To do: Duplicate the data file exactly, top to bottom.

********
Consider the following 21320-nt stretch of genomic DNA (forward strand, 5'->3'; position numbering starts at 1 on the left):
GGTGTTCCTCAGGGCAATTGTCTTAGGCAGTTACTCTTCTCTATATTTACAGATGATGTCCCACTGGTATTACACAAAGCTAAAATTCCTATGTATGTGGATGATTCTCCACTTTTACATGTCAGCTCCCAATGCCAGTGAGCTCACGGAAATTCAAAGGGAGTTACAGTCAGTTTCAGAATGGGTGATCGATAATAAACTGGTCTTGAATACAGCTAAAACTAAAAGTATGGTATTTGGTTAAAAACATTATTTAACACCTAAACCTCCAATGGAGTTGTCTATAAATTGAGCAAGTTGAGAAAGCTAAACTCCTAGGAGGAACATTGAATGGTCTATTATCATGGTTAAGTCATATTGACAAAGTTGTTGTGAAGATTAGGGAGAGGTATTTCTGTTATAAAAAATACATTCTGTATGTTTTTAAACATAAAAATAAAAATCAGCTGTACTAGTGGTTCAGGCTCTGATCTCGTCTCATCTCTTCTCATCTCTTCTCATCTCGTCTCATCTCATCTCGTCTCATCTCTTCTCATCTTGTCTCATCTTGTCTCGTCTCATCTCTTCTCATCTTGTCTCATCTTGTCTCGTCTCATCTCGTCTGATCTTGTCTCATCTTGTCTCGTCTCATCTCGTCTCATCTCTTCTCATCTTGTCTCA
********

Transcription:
Consider the following 21320-nt stretch of genomic DNA (forward strand, 5'->3'; position numbering starts at 1 on the left):
GGTGTTCCTCAGGGCAATTGTCTTAGGCAGTTACTCTTCTCTATATTTACAGATGATGTCCCACTGGTATTACACAAAGCTAAAATTCCTATGTATGTGGATGATTCTCCACTTTTACATGTCAGCTCCCAATGCCAGTGAGCTCACGGAAATTCAAAGGGAGTTACAGTCAGTTTCAGAATGGGTGATCGATAATAAACTGGTCTTGAATACAGCTAAAACTAAAAGTATGGTATTTGGTTAAAAACATTATTTAACACCTAAACCTCCAATGGAGTTGTCTATAAATTGAGCAAGTTGAGAAAGCTAAACTCCTAGGAGGAACATTGAATGGTCTATTATCATGGTTAAGTCATATTGACAAAGTTGTTGTGAAGATTAGGGAGAGGTATTTCTGTTATAAAAAATACATTCTGTATGTTTTTAAACATAAAAATAAAAATCAGCTGTACTAGTGGTTCAGGCTCTGATCTCGTCTCATCTCTTCTCATCTCTTCTCATCTCGTCTCATCTCATCTCGTCTCATCTCTTCTCATCTTGTCTCATCTTGTCTCGTCTCATCTCTTCTCATCTTGTCTCATCTTGTCTCGTCTCATCTCGTCTGATCTTGTCTCATCTTGTCTCGTCTCATCTCGTCTCATCTCTTCTCATCTTGTCTCA